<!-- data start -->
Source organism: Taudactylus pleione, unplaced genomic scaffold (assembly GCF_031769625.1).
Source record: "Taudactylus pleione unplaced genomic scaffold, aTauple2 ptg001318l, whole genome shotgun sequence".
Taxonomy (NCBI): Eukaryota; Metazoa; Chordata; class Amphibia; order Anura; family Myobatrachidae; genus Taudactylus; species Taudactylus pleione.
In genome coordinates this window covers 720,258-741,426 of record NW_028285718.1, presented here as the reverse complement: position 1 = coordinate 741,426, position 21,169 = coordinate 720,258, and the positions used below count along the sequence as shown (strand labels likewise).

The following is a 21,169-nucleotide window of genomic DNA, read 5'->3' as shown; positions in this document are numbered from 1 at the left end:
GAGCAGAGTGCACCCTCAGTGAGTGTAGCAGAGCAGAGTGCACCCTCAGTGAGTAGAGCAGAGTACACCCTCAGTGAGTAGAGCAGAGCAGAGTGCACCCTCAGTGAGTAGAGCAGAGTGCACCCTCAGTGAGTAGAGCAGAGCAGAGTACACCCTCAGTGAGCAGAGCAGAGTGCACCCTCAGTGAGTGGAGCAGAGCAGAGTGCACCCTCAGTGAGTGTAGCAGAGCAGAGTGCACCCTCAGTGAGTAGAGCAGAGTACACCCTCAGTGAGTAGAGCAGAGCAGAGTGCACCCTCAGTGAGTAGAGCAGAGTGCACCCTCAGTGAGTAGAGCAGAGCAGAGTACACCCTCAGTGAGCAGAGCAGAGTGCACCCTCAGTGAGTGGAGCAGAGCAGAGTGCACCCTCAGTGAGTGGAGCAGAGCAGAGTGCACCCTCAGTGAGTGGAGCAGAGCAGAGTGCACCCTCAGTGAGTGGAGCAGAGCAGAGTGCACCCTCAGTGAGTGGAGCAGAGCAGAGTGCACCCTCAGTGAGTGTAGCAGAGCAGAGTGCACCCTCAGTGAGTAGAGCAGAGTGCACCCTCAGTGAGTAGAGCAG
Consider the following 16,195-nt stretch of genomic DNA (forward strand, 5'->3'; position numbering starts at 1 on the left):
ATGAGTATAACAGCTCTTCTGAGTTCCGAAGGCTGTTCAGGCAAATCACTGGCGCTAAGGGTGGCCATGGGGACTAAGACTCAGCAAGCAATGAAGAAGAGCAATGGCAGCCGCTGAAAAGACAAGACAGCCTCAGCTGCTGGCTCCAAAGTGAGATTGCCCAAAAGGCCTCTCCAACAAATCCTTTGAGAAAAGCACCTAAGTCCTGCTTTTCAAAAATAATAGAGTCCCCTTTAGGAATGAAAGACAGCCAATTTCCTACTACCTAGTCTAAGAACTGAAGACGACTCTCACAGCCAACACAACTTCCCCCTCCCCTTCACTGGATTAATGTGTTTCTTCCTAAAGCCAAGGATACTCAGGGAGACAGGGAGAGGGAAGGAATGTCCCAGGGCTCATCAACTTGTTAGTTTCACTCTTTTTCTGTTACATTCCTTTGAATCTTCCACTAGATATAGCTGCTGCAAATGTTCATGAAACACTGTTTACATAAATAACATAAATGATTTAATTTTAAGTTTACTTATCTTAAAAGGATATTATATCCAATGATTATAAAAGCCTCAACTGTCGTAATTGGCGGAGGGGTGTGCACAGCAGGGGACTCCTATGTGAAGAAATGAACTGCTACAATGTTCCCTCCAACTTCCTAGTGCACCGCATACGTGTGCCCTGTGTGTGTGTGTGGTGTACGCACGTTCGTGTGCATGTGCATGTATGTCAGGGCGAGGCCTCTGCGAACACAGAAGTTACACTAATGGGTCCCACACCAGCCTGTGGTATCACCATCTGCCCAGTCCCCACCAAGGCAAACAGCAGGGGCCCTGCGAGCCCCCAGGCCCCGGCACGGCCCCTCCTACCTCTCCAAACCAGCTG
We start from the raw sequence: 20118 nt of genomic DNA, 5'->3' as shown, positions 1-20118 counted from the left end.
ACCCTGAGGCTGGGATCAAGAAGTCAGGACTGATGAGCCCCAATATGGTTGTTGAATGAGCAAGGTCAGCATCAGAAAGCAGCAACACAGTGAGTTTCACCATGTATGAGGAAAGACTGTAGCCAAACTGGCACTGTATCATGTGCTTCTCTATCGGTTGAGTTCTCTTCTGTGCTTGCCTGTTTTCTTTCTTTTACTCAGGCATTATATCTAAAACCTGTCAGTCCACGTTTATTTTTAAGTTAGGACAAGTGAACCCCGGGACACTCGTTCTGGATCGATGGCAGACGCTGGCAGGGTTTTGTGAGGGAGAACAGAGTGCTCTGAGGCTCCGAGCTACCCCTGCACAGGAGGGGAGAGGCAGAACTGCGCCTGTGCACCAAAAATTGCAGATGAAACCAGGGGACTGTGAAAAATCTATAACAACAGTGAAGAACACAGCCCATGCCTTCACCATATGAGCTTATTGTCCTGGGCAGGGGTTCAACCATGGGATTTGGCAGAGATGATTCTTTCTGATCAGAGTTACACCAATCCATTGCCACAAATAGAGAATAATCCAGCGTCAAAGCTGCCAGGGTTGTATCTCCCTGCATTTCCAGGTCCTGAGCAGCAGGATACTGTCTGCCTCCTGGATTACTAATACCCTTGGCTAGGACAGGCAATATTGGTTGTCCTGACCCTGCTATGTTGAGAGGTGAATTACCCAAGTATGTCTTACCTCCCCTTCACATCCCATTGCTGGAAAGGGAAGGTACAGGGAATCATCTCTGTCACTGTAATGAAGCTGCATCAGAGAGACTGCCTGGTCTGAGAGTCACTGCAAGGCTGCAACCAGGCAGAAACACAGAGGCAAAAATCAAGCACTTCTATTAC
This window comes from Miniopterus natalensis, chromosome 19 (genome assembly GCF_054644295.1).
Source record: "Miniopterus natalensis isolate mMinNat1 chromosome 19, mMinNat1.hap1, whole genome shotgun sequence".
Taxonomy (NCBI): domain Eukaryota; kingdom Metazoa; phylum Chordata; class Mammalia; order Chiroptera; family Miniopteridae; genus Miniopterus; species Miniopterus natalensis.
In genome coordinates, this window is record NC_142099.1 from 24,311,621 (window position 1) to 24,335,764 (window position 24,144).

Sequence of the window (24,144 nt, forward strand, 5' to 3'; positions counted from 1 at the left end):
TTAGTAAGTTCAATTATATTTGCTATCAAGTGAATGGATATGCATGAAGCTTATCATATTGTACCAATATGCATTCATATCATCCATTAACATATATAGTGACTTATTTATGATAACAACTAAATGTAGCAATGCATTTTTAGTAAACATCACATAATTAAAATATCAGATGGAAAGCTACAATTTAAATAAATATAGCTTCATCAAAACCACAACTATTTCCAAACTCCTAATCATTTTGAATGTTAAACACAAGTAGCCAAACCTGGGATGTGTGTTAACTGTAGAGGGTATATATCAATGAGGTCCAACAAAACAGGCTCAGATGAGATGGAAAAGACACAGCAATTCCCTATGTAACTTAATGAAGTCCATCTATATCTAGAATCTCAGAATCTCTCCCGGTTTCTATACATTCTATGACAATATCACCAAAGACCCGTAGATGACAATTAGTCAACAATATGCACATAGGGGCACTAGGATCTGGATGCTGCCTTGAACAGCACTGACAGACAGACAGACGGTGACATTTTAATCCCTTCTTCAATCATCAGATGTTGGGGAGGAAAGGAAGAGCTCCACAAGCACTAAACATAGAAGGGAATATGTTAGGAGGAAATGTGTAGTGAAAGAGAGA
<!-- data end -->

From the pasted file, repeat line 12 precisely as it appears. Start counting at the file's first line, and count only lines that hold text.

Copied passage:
Source record: "Miniopterus natalensis isolate mMinNat1 chromosome 19, mMinNat1.hap1, whole genome shotgun sequence".